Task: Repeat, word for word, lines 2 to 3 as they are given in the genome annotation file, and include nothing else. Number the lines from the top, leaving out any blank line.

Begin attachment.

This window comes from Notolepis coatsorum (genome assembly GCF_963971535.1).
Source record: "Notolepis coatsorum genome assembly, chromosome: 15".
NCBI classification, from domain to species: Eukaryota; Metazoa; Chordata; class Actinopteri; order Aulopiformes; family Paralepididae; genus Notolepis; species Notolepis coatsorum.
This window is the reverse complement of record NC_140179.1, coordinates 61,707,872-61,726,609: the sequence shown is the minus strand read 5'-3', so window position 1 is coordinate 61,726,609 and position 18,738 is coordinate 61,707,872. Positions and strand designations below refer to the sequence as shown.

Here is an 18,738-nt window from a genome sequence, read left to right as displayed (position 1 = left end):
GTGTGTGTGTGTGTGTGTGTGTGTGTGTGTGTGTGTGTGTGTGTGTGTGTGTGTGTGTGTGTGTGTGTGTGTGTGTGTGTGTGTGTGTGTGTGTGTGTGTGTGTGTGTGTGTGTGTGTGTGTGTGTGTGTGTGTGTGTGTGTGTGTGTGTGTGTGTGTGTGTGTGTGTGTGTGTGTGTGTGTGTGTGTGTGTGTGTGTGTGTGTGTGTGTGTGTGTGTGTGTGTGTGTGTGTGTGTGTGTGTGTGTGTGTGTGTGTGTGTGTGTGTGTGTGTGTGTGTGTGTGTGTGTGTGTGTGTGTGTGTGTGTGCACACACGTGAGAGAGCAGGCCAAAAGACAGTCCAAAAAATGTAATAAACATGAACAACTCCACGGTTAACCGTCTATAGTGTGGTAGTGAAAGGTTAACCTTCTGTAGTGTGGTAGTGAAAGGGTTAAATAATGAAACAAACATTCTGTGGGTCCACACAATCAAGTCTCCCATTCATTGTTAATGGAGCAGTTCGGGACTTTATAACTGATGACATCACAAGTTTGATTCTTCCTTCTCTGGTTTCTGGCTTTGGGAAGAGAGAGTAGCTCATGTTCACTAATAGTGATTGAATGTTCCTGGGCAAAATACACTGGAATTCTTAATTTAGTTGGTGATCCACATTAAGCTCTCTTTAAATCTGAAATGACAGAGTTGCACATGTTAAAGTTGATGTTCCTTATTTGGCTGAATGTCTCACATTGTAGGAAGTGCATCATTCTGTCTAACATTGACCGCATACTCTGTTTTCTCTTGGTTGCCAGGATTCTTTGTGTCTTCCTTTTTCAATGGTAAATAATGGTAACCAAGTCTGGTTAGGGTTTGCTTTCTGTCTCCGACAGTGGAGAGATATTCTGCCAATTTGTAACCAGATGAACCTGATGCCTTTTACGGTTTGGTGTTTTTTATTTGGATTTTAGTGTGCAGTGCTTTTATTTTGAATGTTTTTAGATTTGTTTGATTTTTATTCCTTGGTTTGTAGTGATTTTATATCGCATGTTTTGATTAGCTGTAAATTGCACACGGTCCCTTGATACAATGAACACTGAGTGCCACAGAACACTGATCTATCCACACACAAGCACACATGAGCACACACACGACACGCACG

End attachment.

Source record: "Notolepis coatsorum genome assembly, chromosome: 15".
NCBI classification, from domain to species: Eukaryota; Metazoa; Chordata; class Actinopteri; order Aulopiformes; family Paralepididae; genus Notolepis; species Notolepis coatsorum.